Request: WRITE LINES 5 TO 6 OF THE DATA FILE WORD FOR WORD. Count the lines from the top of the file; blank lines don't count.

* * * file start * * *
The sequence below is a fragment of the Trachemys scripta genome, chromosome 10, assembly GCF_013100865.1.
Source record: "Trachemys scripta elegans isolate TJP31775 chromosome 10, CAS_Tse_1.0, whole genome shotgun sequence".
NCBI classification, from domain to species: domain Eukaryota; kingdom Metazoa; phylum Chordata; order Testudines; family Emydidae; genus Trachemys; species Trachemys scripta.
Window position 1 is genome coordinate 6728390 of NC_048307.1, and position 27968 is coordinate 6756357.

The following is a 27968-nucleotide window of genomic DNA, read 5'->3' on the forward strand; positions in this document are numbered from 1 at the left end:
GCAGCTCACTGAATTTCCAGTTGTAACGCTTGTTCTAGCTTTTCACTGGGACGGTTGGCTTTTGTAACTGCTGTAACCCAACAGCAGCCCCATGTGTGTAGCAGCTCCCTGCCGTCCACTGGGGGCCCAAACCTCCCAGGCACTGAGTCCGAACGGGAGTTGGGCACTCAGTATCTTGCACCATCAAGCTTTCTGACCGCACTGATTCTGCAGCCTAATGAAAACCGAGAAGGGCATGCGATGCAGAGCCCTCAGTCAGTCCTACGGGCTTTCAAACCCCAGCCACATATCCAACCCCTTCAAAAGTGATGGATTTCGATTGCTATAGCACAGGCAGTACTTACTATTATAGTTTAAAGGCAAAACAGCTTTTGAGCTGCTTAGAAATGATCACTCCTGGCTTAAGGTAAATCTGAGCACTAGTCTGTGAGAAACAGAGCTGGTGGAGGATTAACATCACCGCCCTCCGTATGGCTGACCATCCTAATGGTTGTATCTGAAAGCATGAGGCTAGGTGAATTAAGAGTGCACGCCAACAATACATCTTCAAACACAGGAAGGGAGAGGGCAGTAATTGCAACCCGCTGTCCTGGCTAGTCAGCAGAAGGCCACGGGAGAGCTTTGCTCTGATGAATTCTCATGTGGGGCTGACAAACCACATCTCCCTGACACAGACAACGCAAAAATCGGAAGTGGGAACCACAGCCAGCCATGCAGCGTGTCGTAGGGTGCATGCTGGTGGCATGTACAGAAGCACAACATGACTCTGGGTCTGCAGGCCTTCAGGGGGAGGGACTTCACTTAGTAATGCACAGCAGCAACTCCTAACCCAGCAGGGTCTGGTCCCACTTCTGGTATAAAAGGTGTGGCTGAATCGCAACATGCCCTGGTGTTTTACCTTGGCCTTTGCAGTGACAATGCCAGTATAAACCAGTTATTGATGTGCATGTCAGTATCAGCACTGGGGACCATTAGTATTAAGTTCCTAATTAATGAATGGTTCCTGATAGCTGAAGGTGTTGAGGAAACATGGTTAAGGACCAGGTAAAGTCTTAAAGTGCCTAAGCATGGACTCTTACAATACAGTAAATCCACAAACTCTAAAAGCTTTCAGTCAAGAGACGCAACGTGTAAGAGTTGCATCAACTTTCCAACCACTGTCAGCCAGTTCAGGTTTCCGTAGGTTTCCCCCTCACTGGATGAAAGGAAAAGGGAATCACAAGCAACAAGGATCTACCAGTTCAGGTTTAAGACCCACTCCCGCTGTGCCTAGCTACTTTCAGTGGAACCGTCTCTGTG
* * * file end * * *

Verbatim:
The following is a 27968-nucleotide window of genomic DNA, read 5'->3' on the forward strand; positions in this document are numbered from 1 at the left end:
GCAGCTCACTGAATTTCCAGTTGTAACGCTTGTTCTAGCTTTTCACTGGGACGGTTGGCTTTTGTAACTGCTGTAACCCAACAGCAGCCCCATGTGTGTAGCAGCTCCCTGCCGTCCACTGGGGGCCCAAACCTCCCAGGCACTGAGTCCGAACGGGAGTTGGGCACTCAGTATCTTGCACCATCAAGCTTTCTGACCGCACTGATTCTGCAGCCTAATGAAAACCGAGAAGGGCATGCGATGCAGAGCCCTCAGTCAGTCCTACGGGCTTTCAAACCCCAGCCACATATCCAACCCCTTCAAAAGTGATGGATTTCGATTGCTATAGCACAGGCAGTACTTACTATTATAGTTTAAAGGCAAAACAGCTTTTGAGCTGCTTAGAAATGATCACTCCTGGCTTAAGGTAAATCTGAGCACTAGTCTGTGAGAAACAGAGCTGGTGGAGGATTAACATCACCGCCCTCCGTATGGCTGACCATCCTAATGGTTGTATCTGAAAGCATGAGGCTAGGTGAATTAAGAGTGCACGCCAACAATACATCTTCAAACACAGGAAGGGAGAGGGCAGTAATTGCAACCCGCTGTCCTGGCTAGTCAGCAGAAGGCCACGGGAGAGCTTTGCTCTGATGAATTCTCATGTGGGGCTGACAAACCACATCTCCCTGACACAGACAACGCAAAAATCGGAAGTGGGAACCACAGCCAGCCATGCAGCGTGTCGTAGGGTGCATGCTGGTGGCATGTACAGAAGCACAACATGACTCTGGGTCTGCAGGCCTTCAGGGGGAGGGACTTCACTTAGTAATGCACAGCAGCAACTCCTAACCCAGCAGGGTCTGGTCCCACTTCTGGTATAAAAGGTGTGGCTGAATCGCAACATGCCCTGGTGTTTTACCTTGGCCTTTGCAGTGACAATGCCAGTATAAACCAGTTATTGATGTGCATGTCAGTATCAGCACTGGGGACCATTAGTATTAAGTTCCTAATTAATGAATGGTTCCTGATAGCTGAAGGTGTTGAGGAAACATGGTTAAGGACCAGGTAAAGTCTTAAAGTGCCTAAGCATGGACTCTTACAATACAGTAAATCCACAAACTCTAAAAGCTTTCAGTCAAGAGACGCAACGTGTAAGAGTTGCATCAACTTTCCAACCACTGTCAGCCAGTTCAGGTTTCCGTAGGTTTCCCCCTCACTGGATGAAAGGAAAAGGGAATCACAAGCAACAAGGATCTACCAGTTCAGGTTTAAGACCCACTCCCGCTGTGCCTAGCTACTTTCAGTGGAACCGTCTCTGTG